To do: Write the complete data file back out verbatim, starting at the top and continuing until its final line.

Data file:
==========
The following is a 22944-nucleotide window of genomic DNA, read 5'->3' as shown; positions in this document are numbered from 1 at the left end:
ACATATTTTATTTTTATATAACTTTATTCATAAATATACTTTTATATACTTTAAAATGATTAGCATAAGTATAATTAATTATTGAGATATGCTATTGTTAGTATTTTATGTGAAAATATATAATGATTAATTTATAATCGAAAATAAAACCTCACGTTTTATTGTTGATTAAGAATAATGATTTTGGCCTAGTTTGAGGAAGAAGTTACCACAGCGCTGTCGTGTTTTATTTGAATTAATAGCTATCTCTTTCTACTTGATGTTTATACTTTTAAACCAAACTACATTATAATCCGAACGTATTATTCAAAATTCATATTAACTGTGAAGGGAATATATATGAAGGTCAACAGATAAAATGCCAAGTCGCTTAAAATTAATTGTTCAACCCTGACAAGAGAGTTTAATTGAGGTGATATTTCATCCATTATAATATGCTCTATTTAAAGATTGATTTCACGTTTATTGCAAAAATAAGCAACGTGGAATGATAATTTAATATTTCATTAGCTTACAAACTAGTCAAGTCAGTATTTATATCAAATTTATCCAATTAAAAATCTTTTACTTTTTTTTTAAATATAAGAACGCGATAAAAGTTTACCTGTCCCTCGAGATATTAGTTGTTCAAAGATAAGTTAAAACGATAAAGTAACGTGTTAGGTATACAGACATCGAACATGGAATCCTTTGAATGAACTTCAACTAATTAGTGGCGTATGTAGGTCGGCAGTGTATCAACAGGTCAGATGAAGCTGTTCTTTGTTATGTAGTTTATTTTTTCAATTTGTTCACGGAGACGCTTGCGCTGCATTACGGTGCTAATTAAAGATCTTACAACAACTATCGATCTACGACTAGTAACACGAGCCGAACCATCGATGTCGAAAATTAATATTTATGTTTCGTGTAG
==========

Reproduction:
The following is a 22944-nucleotide window of genomic DNA, read 5'->3' as shown; positions in this document are numbered from 1 at the left end:
ACATATTTTATTTTTATATAACTTTATTCATAAATATACTTTTATATACTTTAAAATGATTAGCATAAGTATAATTAATTATTGAGATATGCTATTGTTAGTATTTTATGTGAAAATATATAATGATTAATTTATAATCGAAAATAAAACCTCACGTTTTATTGTTGATTAAGAATAATGATTTTGGCCTAGTTTGAGGAAGAAGTTACCACAGCGCTGTCGTGTTTTATTTGAATTAATAGCTATCTCTTTCTACTTGATGTTTATACTTTTAAACCAAACTACATTATAATCCGAACGTATTATTCAAAATTCATATTAACTGTGAAGGGAATATATATGAAGGTCAACAGATAAAATGCCAAGTCGCTTAAAATTAATTGTTCAACCCTGACAAGAGAGTTTAATTGAGGTGATATTTCATCCATTATAATATGCTCTATTTAAAGATTGATTTCACGTTTATTGCAAAAATAAGCAACGTGGAATGATAATTTAATATTTCATTAGCTTACAAACTAGTCAAGTCAGTATTTATATCAAATTTATCCAATTAAAAATCTTTTACTTTTTTTTTAAATATAAGAACGCGATAAAAGTTTACCTGTCCCTCGAGATATTAGTTGTTCAAAGATAAGTTAAAACGATAAAGTAACGTGTTAGGTATACAGACATCGAACATGGAATCCTTTGAATGAACTTCAACTAATTAGTGGCGTATGTAGGTCGGCAGTGTATCAACAGGTCAGATGAAGCTGTTCTTTGTTATGTAGTTTATTTTTTCAATTTGTTCACGGAGACGCTTGCGCTGCATTACGGTGCTAATTAAAGATCTTACAACAACTATCGATCTACGACTAGTAACACGAGCCGAACCATCGATGTCGAAAATTAATATTTATGTTTCGTGTAG